Comment 13 for bug 152392

For the record, the simple fact is that the kernel firewire subsystem is entirely inadequate for your needs.

In past bugs, people have compared the expected functionality with the USB subsystem, but now compare the implementation.

For USB, we have, for each single device, a multitude of sysfs kobjects. There is a kobject for each hub on the wire, and under that a kobject for each port the hub has, and under that a kobject for each connected device (with a variety of interesting properties) and under that a kobject for each interface and endpoint that device has.

This gives us a great deal of flexibility to customise and limit the access to USB devices. At the very least, we can apply permissions on a device by device basis (ie. one user can access the iPod and another can access the camera); at the extreme case we can customise permissions on the actual interfaces.

Now look at Firewire.

You have a single kobject for the entire firewire host, with sometimes a kobject for the device directly connected to that host. No thought for hubs or multiple devices is given at all.

There are specialist subsystems that provide limited access to certain devices (dv1394, ieee1394, video1394, etc.) but they do not seem to have the functionality the applications require.

Instead applications use a "raw1394" device that provides complete and unfettered access to all 1394 devices on all hosts. It would be equivalent to having a "/dev/usb" that you could directly use to talk to any USB device.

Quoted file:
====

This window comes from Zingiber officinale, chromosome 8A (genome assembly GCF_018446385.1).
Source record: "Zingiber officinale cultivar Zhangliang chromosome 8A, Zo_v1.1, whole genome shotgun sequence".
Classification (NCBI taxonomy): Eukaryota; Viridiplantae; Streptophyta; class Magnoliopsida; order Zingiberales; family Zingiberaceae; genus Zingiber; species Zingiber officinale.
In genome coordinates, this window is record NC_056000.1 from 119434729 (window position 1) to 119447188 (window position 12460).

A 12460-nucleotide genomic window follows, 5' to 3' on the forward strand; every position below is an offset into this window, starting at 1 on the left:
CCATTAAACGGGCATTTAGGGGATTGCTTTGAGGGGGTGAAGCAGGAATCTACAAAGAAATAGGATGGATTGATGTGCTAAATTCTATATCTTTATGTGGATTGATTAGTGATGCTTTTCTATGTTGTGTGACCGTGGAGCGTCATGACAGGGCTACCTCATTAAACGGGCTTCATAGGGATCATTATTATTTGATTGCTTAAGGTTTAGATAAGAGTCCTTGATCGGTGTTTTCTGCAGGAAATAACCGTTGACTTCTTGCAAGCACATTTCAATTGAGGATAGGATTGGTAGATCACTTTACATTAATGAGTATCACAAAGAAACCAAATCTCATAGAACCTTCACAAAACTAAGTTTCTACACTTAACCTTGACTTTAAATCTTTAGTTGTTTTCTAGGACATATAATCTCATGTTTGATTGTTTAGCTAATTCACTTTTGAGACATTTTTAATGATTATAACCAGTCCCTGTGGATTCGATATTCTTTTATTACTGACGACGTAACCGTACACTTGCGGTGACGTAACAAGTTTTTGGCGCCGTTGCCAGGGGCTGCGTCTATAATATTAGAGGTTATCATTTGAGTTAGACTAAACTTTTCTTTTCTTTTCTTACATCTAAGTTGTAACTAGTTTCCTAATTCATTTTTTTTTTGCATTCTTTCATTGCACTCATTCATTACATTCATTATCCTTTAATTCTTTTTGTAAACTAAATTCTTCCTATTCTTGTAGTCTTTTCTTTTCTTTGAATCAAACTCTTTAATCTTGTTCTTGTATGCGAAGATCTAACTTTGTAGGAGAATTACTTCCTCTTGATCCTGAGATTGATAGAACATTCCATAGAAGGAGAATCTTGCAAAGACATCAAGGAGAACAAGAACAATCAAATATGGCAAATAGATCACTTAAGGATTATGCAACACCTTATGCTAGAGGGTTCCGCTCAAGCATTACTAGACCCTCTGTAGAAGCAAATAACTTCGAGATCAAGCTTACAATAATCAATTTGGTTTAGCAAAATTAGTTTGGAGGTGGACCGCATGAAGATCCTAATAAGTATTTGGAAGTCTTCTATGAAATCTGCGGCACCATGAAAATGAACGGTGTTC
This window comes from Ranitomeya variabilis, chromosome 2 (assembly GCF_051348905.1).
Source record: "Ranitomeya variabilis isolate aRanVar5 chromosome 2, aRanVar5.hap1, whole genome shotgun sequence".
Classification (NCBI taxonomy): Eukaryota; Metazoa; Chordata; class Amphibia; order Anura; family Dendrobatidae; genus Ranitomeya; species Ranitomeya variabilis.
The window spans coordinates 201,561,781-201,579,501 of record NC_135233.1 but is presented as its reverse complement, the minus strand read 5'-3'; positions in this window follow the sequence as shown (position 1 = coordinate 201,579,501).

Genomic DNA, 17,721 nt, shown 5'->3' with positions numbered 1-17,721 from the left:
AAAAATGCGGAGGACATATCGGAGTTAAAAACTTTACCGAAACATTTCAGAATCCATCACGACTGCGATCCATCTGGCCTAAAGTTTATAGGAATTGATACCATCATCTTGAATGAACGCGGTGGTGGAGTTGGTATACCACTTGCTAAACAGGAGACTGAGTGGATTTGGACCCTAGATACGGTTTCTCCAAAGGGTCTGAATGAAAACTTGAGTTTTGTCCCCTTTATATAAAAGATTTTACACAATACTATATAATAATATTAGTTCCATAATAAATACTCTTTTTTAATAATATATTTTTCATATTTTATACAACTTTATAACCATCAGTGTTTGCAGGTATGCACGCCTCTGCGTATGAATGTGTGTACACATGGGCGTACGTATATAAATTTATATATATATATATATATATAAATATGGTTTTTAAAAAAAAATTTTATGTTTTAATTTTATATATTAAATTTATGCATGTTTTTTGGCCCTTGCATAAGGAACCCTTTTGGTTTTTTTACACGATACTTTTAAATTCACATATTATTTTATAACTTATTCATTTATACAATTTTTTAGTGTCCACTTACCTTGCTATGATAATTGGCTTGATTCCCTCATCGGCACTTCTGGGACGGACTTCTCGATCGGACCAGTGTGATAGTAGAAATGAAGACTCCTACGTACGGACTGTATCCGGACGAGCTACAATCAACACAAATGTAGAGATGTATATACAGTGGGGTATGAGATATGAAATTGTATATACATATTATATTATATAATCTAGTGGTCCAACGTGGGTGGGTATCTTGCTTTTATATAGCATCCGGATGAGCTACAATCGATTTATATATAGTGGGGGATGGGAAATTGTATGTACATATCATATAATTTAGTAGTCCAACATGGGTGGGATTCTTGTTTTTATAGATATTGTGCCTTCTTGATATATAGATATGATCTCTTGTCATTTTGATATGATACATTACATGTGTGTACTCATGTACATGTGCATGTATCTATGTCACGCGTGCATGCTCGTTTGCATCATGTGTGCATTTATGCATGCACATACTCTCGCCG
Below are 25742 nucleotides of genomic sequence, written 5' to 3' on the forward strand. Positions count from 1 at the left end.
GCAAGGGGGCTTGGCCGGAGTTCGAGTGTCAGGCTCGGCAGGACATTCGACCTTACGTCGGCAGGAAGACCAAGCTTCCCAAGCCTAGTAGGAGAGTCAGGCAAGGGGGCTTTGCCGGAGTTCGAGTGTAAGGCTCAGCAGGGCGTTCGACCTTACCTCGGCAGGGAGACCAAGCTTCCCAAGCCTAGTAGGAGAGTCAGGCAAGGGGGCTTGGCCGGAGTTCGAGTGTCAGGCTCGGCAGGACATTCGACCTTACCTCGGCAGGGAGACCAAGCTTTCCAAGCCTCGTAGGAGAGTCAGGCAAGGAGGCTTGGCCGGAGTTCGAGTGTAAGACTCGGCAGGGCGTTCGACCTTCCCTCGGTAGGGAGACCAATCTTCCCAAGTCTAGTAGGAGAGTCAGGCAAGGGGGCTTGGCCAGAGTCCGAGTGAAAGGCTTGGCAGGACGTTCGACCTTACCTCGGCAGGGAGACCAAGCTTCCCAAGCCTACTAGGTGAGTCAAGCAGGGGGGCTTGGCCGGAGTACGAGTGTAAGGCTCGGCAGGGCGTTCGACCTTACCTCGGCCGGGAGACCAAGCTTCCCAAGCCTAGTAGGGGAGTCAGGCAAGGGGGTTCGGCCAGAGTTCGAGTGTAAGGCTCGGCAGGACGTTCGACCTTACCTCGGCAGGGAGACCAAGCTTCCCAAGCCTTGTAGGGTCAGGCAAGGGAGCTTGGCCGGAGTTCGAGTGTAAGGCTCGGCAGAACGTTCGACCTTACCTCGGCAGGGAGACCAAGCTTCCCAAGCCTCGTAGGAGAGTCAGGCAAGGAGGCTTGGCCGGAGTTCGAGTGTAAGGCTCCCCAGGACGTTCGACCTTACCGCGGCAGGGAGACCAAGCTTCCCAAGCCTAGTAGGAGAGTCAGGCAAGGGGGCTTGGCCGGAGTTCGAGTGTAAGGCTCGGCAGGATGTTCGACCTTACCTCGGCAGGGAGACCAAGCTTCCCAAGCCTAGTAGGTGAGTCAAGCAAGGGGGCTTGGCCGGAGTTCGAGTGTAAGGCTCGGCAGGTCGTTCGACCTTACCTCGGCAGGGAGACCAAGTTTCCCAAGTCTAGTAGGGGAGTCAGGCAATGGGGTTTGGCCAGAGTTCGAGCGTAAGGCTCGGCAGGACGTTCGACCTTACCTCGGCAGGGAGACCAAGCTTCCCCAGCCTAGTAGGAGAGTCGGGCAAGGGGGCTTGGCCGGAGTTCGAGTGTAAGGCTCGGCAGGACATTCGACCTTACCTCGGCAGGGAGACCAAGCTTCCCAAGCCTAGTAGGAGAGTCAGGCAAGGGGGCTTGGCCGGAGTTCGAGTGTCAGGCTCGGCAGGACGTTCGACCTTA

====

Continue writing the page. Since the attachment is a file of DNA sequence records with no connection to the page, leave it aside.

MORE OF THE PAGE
To make matters worse, the IEEE1394 specification permits connected devices to execute code on the host system as a super-user. It is a relatively simple matter to construct a device that you can write arbitrary code to, and requests that it is executed. Opening /dev/raw1394 to ordinary users gives root access.

The ideal solution is for the kernel's firewire subsystem to have a complete, ground-up overhaul and be written much more along the lines of the USB subsystem.

Failing that, an interim solution would be if we could at least have some information from the kernel about _WHAT_ is connected on the firewire port when they are connected and disconnected, we don't even get that right now!

If we had insert notification, with vendor and device ids inside the uevent, we could at least enable access on a "per known device" basis -- I'd still be nervous about raw1394 though, since anyone can fake a device id pair.